Indiana governor to decide fate of energy efficiency standard

The future of Indiana's 2-year-old energy savings mandate is in the hands of Republican Gov. Mike Pence after the state Senate overwhelmingly voted yesterday to end the program on Dec. 31.

The Senate voted 37-8 in favor of S.B. 340, which would eliminate a requirement for Indiana investor-owned utilities to reduce retail electricity sales by 2 percent by 2019.

More than half of all states have implemented energy efficiency standards -- an effort to reduce energy demand, lower utility bills and cut power plant emissions. The mandates, which require utilities to reduce kilowatt-hour sales and allow them to recover program costs, are credited with helping shrink power use across the Midwest (EnergyWire, Feb. 18).

In most cases, the standards were approved by state legislatures. But the Energizing Indiana program was authorized in 2009 by the Indiana Utility Regulatory Commission, which determined utilities weren't doing enough on their own to reduce energy use.

The program took effect in 2012 with the support of then-Gov. Mitch Daniels (R) and has so far saved consumers 979.3 million kWh -- the equivalent energy usage of 78,000 homes -- according to a running ticker on the Energizing Indiana website.


The measure that threatens to end the efficiency mandate began as a bill that would have allowed industrial energy users to opt out of utility programs on the premise that they have plenty of incentive to cut out energy waste.

That bill was passed by the Indiana Senate, but when it reached the House it morphed into broader legislation that threatens to end the efficiency mandate entirely.

The original sponsor of the bill, longtime state Sen. Jim Merritt (R), issued a statement Monday saying the bill would pause the program while the utility commission analyzed the benefits. The IURC is required to produce a report for the General Assembly by Aug. 15.

Merritt said the program, created without legislative input, has cost ratepayers $500 million since 2009 and would cost an additional $1.9 billion by the end of 2019.

"We need to be sure this expensive program, funded by ratepayers, is a worthwhile and valuable investment," he said. "While Energizing Indiana was able to generate energy savings in its initial years of operation, experts indicate the program is struggling to find additional ways to save ratepayers' costs."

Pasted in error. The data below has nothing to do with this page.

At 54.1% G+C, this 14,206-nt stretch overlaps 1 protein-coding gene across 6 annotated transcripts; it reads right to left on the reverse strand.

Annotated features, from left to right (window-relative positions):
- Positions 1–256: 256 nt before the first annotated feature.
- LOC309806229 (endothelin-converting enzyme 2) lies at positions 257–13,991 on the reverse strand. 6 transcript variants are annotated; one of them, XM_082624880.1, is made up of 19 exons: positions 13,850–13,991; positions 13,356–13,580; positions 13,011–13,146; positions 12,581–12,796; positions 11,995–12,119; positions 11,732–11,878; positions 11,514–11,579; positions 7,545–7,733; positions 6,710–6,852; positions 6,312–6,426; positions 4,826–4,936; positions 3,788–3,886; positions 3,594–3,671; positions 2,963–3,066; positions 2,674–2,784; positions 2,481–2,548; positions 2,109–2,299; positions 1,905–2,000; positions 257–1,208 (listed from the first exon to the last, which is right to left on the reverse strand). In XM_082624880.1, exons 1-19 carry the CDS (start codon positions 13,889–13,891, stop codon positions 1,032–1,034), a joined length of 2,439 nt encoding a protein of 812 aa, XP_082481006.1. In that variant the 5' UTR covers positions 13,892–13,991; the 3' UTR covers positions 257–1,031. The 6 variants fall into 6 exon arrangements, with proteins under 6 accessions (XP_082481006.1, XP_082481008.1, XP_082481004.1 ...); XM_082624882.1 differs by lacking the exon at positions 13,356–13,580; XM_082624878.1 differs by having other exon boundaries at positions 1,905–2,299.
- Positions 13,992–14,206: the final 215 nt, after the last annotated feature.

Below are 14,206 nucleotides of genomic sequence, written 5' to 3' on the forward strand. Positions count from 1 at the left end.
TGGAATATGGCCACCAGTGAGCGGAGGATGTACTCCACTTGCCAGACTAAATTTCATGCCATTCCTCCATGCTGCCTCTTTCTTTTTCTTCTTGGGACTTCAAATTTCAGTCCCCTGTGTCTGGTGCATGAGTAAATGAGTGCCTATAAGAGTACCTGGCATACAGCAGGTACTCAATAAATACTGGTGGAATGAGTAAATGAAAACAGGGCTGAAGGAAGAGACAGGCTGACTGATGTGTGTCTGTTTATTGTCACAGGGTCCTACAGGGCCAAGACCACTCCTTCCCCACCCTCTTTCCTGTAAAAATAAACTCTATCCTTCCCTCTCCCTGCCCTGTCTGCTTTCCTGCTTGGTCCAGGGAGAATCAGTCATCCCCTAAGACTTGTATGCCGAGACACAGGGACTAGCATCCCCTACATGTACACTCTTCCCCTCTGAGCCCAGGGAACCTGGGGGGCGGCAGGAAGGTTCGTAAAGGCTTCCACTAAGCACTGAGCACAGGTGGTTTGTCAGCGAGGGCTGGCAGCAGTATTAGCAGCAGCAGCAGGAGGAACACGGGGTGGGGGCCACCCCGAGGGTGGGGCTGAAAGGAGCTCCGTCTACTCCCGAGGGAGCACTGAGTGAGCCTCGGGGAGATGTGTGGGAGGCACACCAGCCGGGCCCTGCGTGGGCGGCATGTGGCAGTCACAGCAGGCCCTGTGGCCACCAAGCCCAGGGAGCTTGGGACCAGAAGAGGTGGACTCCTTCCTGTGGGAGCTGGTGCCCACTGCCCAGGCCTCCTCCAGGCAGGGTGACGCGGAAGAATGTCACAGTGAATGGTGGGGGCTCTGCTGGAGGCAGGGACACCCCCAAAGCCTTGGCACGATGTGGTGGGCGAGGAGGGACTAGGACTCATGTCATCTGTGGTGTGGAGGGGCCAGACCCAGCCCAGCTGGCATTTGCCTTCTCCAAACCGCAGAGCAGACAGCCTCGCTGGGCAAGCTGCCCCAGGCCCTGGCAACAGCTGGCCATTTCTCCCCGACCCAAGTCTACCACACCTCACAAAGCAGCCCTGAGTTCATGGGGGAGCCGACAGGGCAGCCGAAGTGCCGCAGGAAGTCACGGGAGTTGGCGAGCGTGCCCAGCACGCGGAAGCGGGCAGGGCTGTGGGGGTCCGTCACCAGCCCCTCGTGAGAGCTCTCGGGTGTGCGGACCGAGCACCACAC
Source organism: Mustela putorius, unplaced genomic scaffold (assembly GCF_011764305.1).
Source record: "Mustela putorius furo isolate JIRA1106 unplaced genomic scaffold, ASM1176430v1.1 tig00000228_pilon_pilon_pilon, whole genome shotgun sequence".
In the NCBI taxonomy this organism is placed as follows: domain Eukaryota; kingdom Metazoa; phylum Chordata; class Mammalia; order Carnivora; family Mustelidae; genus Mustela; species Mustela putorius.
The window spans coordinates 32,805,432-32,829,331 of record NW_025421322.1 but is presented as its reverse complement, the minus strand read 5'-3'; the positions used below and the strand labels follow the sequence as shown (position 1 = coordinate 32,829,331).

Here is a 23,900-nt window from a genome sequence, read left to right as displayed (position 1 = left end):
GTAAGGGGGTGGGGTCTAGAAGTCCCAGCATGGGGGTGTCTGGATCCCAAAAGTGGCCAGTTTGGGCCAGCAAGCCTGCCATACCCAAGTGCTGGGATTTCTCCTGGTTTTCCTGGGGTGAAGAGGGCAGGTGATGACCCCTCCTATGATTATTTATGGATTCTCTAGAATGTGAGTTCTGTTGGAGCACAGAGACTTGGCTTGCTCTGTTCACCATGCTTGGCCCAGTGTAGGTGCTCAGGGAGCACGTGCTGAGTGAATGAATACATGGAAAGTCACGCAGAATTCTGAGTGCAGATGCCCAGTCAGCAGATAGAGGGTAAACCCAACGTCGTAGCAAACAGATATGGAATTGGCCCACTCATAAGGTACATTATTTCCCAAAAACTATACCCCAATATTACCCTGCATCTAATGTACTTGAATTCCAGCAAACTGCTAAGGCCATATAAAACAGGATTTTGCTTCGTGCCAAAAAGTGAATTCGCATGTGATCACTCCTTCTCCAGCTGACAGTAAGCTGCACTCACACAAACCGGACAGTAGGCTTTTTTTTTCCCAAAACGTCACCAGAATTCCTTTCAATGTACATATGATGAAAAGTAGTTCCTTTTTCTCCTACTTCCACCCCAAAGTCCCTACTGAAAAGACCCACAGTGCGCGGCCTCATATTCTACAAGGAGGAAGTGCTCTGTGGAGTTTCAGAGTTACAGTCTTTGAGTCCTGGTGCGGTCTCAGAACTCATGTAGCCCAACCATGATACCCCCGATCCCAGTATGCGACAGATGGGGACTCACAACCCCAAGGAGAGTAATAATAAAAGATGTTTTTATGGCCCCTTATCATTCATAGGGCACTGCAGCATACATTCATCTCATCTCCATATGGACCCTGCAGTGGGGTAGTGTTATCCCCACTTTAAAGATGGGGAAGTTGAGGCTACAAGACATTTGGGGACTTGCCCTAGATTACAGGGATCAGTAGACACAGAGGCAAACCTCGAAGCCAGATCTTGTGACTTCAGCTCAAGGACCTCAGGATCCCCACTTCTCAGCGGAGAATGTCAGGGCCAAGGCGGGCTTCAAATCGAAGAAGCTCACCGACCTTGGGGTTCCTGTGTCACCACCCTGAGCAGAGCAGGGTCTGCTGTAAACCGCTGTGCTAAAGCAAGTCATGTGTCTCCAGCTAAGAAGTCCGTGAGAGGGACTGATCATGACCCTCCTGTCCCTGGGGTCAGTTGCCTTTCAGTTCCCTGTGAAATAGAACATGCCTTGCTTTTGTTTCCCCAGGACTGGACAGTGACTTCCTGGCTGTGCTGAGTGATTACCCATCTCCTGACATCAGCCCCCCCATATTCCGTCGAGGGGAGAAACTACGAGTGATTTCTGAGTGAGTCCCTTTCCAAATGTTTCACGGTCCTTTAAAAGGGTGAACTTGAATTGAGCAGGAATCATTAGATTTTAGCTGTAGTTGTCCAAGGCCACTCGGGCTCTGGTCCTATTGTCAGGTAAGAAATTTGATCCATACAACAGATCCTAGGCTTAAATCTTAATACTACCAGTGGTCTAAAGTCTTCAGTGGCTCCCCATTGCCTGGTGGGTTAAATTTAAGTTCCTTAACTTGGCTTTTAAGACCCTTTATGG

Energize Indiana supporters say the bill would do more than pause the state's efficiency mandate.

"The reality is it kills efficiency in the state of Indiana," said Kerwin Olson of the Citizens Action Coalition, a consumer and environmental advocacy group. "This bill is just a dramatic overreach. The programs are working, and they're effective."

As amended, the bill would prohibit the utility commission from setting energy-saving targets or goals, or using a third-party administrator. It would, however, allow utilities to recover costs of efficiency programs as they do now under the standard.

On the fence

It generally takes several days for a bill passed by the Legislature to make its way to the governor's desk, after which he has seven days to veto it. The bill becomes law if Pence doesn't act.

Olson believes there's a fifty-fifty chance the governor will veto it. Environmental groups and consumer advocates are keeping up a full-court press to influence Pence's decision.

And it's not just activists making the case. A coalition of companies, including General Electric Co., Honeywell International Inc. and Siemens AG, sent a letter to Pence on Friday urging him to veto the bill if the Senate approves it. The companies said the legislation would hurt manufacturers that produce heating and air conditioning equipment as well as the small contractors that sell related services, costing the state 1,600 direct and indirect jobs.